Tuesday, March 27, 2012

YA Mystery: I Am Half-Sick of Shadows by Alan Bradley

Series: Flavia de Luce #4
Publisher: Delacorte Press
Date: November 2011
Format: hardback
Acquired: from LibraryThing Member Giveaways
Read: for review (disclaimer: I received my copy of this book from the publisher in return for an honest review.)
Pages: 293
Reading time: three days

From GoodReads: It’s Christmastime, and the precocious Flavia de Luce—an eleven-year-old sleuth with a passion for chemistry and a penchant for crime-solving—is tucked away in her laboratory, whipping up a concoction to ensnare Saint Nick. But she is soon distracted when a film crew arrives at Buckshaw, the de Luces’ decaying English estate, to shoot a movie starring the famed Phyllis Wyvern. Amid a raging blizzard, the entire village of Bishop’s Lacey gathers at Buckshaw to watch Wyvern perform, yet nobody is prepared for the evening’s shocking conclusion: a body found, past midnight, strangled to death with a length of film. But who among the assembled guests would stage such a chilling scene? As the storm worsens and the list of suspects grows, Flavia must use every ounce of sly wit at her disposal to ferret out a killer hidden in plain sight.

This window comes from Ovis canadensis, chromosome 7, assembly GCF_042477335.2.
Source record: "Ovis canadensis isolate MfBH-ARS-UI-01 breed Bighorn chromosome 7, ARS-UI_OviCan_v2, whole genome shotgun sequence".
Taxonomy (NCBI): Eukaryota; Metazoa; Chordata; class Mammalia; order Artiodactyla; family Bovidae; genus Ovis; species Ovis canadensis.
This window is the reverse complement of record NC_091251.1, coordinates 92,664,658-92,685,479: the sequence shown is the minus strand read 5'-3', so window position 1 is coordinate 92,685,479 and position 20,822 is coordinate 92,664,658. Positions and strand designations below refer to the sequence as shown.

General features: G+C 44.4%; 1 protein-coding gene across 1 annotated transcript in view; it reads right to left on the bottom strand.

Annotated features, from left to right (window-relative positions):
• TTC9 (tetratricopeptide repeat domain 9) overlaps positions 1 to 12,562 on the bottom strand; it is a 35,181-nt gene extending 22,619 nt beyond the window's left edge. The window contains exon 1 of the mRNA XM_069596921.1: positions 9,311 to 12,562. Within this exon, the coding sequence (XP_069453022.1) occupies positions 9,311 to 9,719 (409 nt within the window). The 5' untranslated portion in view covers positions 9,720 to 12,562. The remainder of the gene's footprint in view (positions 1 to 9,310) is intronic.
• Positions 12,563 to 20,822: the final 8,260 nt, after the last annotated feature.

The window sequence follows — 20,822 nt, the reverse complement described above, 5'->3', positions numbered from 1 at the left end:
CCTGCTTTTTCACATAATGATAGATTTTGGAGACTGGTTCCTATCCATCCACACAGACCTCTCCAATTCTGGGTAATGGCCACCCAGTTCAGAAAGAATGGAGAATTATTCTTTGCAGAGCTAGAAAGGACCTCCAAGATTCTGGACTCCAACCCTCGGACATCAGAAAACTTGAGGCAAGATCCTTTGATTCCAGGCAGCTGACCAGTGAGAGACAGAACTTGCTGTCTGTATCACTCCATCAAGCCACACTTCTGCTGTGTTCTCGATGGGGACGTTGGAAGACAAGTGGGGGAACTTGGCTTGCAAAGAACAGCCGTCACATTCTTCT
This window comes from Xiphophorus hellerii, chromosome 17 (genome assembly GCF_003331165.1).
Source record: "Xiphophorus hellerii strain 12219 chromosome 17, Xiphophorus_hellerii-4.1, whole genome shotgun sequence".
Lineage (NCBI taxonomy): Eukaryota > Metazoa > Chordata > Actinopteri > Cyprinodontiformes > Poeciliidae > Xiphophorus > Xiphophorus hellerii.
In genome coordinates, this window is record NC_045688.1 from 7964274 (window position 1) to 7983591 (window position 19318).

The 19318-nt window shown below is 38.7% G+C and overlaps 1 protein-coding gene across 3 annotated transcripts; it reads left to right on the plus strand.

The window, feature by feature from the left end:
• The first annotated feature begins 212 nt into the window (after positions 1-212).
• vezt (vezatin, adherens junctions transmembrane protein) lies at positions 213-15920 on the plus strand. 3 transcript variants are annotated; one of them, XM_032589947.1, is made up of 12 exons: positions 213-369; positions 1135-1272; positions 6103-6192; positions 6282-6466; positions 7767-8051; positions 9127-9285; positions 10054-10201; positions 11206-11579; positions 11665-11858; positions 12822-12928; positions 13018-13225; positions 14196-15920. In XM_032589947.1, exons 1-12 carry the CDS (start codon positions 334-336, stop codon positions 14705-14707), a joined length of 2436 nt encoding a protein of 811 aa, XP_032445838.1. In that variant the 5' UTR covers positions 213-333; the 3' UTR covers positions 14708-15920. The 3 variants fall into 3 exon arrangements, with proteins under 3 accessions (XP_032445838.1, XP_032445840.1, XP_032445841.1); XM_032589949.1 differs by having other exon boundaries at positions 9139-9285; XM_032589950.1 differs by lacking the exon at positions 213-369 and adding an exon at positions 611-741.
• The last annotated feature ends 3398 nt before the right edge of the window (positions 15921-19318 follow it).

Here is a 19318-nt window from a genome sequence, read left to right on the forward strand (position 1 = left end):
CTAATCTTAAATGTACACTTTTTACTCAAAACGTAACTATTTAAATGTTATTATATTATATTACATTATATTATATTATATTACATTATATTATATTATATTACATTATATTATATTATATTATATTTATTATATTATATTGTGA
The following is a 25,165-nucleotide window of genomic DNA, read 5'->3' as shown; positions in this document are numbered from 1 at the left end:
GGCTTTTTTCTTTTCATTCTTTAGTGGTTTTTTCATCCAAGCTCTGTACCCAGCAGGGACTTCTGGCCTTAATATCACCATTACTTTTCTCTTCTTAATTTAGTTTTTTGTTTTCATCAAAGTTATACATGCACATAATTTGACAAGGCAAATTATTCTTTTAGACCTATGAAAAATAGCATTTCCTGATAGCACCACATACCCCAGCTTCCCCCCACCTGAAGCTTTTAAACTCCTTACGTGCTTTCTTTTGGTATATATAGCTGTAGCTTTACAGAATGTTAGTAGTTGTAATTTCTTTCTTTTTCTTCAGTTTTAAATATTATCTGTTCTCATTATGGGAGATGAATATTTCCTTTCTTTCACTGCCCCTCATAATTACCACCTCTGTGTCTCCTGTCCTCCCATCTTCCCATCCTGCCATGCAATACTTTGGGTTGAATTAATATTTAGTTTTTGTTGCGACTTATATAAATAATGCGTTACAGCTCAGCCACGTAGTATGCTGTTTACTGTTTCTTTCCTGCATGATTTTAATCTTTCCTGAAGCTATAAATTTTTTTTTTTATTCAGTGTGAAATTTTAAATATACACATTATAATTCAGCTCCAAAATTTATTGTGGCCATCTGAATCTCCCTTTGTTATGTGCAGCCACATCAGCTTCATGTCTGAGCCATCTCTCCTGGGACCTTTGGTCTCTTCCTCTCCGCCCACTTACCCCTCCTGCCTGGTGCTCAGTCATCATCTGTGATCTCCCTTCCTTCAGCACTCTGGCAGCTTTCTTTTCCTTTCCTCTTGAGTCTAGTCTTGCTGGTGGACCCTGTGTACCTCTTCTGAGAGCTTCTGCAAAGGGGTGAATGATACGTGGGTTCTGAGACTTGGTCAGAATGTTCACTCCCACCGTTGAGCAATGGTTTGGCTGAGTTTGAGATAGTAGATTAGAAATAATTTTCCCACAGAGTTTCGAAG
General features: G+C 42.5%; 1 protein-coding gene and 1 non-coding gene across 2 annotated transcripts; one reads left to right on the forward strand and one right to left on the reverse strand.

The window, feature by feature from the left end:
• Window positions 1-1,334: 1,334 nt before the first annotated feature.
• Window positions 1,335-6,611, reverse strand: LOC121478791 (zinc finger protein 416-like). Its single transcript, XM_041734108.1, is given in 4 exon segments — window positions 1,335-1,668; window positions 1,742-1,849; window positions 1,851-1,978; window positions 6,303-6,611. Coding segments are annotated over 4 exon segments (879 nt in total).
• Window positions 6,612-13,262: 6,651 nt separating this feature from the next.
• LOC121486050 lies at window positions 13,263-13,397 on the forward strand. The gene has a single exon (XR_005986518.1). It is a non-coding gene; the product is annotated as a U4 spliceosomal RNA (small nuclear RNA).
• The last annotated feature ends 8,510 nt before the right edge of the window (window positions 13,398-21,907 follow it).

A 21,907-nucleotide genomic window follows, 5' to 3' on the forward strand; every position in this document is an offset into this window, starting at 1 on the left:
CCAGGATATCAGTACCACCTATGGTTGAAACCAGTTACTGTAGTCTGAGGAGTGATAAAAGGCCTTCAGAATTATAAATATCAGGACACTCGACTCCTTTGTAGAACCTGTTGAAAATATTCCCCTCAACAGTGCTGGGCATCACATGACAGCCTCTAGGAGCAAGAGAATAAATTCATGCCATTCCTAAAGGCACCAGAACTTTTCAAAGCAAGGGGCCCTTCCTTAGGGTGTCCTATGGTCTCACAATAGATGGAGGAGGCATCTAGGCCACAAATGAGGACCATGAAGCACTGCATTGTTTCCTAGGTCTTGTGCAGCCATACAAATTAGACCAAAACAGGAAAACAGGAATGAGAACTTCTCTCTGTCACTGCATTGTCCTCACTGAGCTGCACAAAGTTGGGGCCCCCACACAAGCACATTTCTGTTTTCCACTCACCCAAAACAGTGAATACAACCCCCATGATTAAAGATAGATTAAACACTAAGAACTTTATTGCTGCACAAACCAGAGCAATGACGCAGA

My review: After all the great things I've heard about the Flavia de Luce series, I must say that I was slightly disappointed by I Am Half-Sick of Shadows. I just expected too much given all the raves I've heard about the previous books. This book is well-written, and the main character is certainly fascinating and, at times, quite entertaining, but I was never totally absorbed in the story. The plot seemed to develop so slowly, without much interesting filler. The dramatic events were not treated dramatically, though I would expect a murder in the midst of a gathering of half the townspeople to cause quite a hysterical concern! In my opinion, there were too many things left unexplained or underdeveloped. Several of the characters obviously had dark secrets from back during the Second World War, yet these were only briefly mentioned and rarely investigated. Perhaps I just need to visit the previous books to realize what is so marvelous, rather than simply somewhat enjoyable, about the series.

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